Vital micronutrients – iron and zinc
Iron and zinc deficiencies have both been implicated in children’s behaviour. Under two years of age, a period of rapid brain development, iron deficiency appears the most serious and can result in longterm problems with attention and mood. Emerging research also shows that many children with ADHD have lower levels of zinc in their blood, compared to healthy children. Improving zinc levels in children with ADHD has been shown to reduce symptoms of hyperactivity, impulsivity and impaired socialisation.
If you are concerned, get your child’s iron and zinc blood levels tested. Low levels can be improved by including rich sources of both minerals in your child’s diet. Supplementation should only take place under the guidance of a health professional, as iron and zinc are toxic in large doses.
Sources of iron and zinc include
Iron-fortified rice cereal with puréed fruit (from six months of age onwards)
Iron-fortified breakfast cereal (e.g. Weet-bix Kids) with fruit
Baked beans on soy & linseed bread
Green vegetables – seaweed (try baby sushi), peas or spinach
Dairy foods – cheese, yoghurt (source of zinc only, not iron)
Milo or Ovaltine for older children
Essential fats – omega-3s
Low levels of omega-3 fats have been found in kids with ADHD and autism. In these children, studies have shown improvements in disruptive behaviours, such as inattention, hyperactivity and impulsivity, following omega-3 supplementation. Even in ‘healthy’ children, increasing omega-3 intake appears to improve concentration and enhance the function of brain regions involved in attention.
The National Heart Foundation of Australia recommends children consume about 500mg per day of combined long-chain omega-3s (DHA and EPA). This can be achieved through a combination of the following:
Two to three serves of oily fish per week (e.g. salmon or mackerel)
Food and drink enriched with marine omega-3s
F ish oil capsules or liquids (aim for a maximum of 500mg/day of DHA and EPA)
Sources of omega-3 include
Best source: oily fish (e.g. Atlantic salmon or canned pink/red salmon)
Excellent source: white fish, other seafood and omega-3-enriched eggs (e.g. Farm Pride Omega-3 enriched eggs)
Good source: tuna snacks (e.g. John West Kids tuna), frozen fish fillets and omega-3-enriched yoghurt (e.g. Vaalia Kids yoghurt pouches)
Source: regular eggs, lean red meat or other omega-3-enriched foods (e.g. Tip Top Up bread and Vaalia for toddlers)
Food and autism
Diet can’t ‘cure’ autism, but unpublished research from the University of Sydney and the Royal Prince Alfred Hospital Allergy Unit has shown a clear link between the two. When researchers removed certain foods and food additives from children’s diets, their ‘inner feelings of irritability’ vanished, according to participant and parent responses. Other dietary and complementary therapies include:
Gluten and casein-free diet: Anecdotally, there is some support for a diet that eliminates gluten and casein (a protein found in dairy products), however, this remains controversial. But, new Danish research has found significant improvements in autistic behaviours in some kids following the diet. Diet-sensitive autistic children, who show improvement on a gluten and/or casein-free diet, often react to artificial additives, too. As this diet can be highly restrictive, and may only be beneficial to kids who have an intolerance to gluten and casein, parents should only introduce this diet with the help of an Accredited Practising Dietitian.
Vitamin and mineral supplements: Vitamins and minerals thought to improve autistic behaviour include vitamin B6, vitamin C and magnesium. However, at this stage there is not enough scientific proof to justify supplementation for children with autism. Take caution as high doses of vitamin B6 can be dangerous.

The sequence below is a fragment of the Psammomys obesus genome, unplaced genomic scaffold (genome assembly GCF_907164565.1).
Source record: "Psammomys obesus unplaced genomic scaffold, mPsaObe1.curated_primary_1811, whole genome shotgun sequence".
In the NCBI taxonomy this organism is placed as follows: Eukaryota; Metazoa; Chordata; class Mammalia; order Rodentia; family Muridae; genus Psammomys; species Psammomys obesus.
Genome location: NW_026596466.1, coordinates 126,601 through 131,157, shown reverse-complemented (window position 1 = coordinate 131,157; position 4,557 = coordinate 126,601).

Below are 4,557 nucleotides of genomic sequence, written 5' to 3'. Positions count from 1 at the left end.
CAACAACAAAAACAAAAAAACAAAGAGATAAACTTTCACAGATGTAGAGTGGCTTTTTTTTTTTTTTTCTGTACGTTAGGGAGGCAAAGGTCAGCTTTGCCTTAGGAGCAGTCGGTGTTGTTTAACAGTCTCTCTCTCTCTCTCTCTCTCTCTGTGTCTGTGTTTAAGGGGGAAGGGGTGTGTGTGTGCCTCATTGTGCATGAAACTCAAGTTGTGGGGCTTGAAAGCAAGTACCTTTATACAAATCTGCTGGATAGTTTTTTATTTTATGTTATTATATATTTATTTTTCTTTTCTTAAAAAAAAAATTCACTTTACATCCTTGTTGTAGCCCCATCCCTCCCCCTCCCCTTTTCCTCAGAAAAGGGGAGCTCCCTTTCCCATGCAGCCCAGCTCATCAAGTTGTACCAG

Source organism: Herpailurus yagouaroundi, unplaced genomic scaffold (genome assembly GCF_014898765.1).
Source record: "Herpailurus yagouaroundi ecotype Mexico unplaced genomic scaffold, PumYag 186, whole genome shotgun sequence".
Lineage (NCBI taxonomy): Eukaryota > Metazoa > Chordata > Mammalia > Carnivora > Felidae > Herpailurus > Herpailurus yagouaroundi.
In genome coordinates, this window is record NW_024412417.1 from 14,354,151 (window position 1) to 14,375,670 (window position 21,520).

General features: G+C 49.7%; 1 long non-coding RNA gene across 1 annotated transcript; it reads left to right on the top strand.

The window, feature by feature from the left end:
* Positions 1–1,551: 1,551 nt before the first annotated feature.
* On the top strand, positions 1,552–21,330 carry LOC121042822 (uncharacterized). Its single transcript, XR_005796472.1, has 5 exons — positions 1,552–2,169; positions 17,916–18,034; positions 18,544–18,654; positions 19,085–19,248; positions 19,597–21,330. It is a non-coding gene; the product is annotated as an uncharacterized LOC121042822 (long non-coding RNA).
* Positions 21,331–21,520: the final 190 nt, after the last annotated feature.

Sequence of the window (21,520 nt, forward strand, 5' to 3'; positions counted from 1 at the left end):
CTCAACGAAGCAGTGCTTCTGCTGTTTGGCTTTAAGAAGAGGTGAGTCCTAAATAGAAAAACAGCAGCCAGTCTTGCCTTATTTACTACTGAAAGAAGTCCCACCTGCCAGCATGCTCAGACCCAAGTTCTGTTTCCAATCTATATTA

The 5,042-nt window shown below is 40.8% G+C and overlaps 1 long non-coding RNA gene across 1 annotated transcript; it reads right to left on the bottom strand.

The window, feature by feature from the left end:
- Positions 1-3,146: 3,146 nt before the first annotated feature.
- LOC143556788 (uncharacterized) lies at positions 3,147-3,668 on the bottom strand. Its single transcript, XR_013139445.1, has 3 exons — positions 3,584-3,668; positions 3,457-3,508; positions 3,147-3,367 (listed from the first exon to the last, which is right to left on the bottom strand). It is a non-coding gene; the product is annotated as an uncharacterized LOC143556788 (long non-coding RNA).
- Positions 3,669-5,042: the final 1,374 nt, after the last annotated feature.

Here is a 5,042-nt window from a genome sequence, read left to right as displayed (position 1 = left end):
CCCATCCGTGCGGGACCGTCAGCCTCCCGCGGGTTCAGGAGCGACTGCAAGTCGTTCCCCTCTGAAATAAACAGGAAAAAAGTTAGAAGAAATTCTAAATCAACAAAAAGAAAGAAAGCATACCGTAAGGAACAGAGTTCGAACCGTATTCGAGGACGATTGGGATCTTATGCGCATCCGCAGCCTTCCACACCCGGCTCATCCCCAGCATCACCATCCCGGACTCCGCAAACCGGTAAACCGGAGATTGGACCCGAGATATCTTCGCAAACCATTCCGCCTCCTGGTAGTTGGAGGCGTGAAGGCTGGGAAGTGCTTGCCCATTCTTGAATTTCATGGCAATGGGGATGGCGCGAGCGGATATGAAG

The link to ADHD
Diet doesn’t actually cause ADHD, but research has shown that the three major factors we’ve discussed on the previous pages can all trigger, or worsen, symptoms. In addition to this, research has shown that:
Following the ‘Feingold’ diet may help reduce the symptoms of ADHD in children who also have food intolerances. The Feingold diet involves eliminating nearly all processed foods, as well as fruit and vegetables high in salicylates (see ‘Food intolerances’ for more information, p32). It’s important that you speak to a qualified professional (such as a dietitian specialising in food intolerances) before you try this however, as it may be a relatively drastic change to your child’s diet, and involves avoiding a large proportion of common fruits and vegetables. To find a dietitian in your area, go to www.daa.asn.au.
A lack of omega-3s has been linked to ADHD, with research now suggesting that sufferers may have an impaired ability to metabolise omega-3s. Taking omega-3 supplements however, has been shown to help improve symptoms.
Many children with ADHD appear to have lower than normal levels of zinc, so zinc supplementation may be particularly useful. It’s also been suggested that zinc deficiency may occur as a result of ingesting certain artificial food colours, so avoiding these may be of benefit, even if your child doesn’t appear to have an intolerance to artificial food colours
Despite anecdotal success, herbal supplements (such as Gingko biloba and American Ginseng) may not be beneficial in treating ADHD, with research, so far, being inconclusive. Moreover, caution should be taken when it comes to herbal supplements, as they may worsen ADHD symptoms due to their salicylate content. See ‘Food intolerances’ above for more information on salicyclates.
What about sugar?
While many parents blame sugar for an excitable and hyperactive child, several welldesigned studies have failed to prove the link. It seems more likely that the culprits are the artificial colours, flavours and preservatives packed into the sugary foods.
All children, including those with ADHD and autism, should aim to eat a balanced diet, based on minimally processed whole foods and packaged foods with a short ingredient list. If your child appears to have behavioural difficulties, research shows that altering their diet may help – but it’s important to seek help from an Accredited Practising Dietitian, to investigate possible food-related causes. It’s also worth noting that behavioural issues can stem from a variety of non-diet-related factors, so it’s a very good idea to seek assistance from a qualified health professional, such as a child psychiatrist, before doing anything else, if you’re concerned about your child’s behaviour.